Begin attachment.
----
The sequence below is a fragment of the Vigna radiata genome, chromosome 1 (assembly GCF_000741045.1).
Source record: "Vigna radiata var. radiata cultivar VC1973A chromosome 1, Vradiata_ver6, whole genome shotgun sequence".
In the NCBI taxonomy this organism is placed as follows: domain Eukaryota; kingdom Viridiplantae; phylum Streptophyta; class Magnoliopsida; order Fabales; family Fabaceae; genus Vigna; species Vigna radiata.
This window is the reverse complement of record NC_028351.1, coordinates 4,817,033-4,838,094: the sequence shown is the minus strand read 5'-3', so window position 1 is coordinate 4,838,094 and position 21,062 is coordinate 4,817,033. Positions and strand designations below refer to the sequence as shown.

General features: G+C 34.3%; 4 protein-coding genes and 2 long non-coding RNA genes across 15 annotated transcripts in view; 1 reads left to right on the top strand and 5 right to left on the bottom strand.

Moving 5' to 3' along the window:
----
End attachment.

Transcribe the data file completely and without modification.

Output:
The sequence below is a fragment of the Vigna radiata genome, chromosome 1 (assembly GCF_000741045.1).
Source record: "Vigna radiata var. radiata cultivar VC1973A chromosome 1, Vradiata_ver6, whole genome shotgun sequence".
In the NCBI taxonomy this organism is placed as follows: domain Eukaryota; kingdom Viridiplantae; phylum Streptophyta; class Magnoliopsida; order Fabales; family Fabaceae; genus Vigna; species Vigna radiata.
This window is the reverse complement of record NC_028351.1, coordinates 4,817,033-4,838,094: the sequence shown is the minus strand read 5'-3', so window position 1 is coordinate 4,838,094 and position 21,062 is coordinate 4,817,033. Positions and strand designations below refer to the sequence as shown.

General features: G+C 34.3%; 4 protein-coding genes and 2 long non-coding RNA genes across 15 annotated transcripts in view; 1 reads left to right on the top strand and 5 right to left on the bottom strand.

Moving 5' to 3' along the window: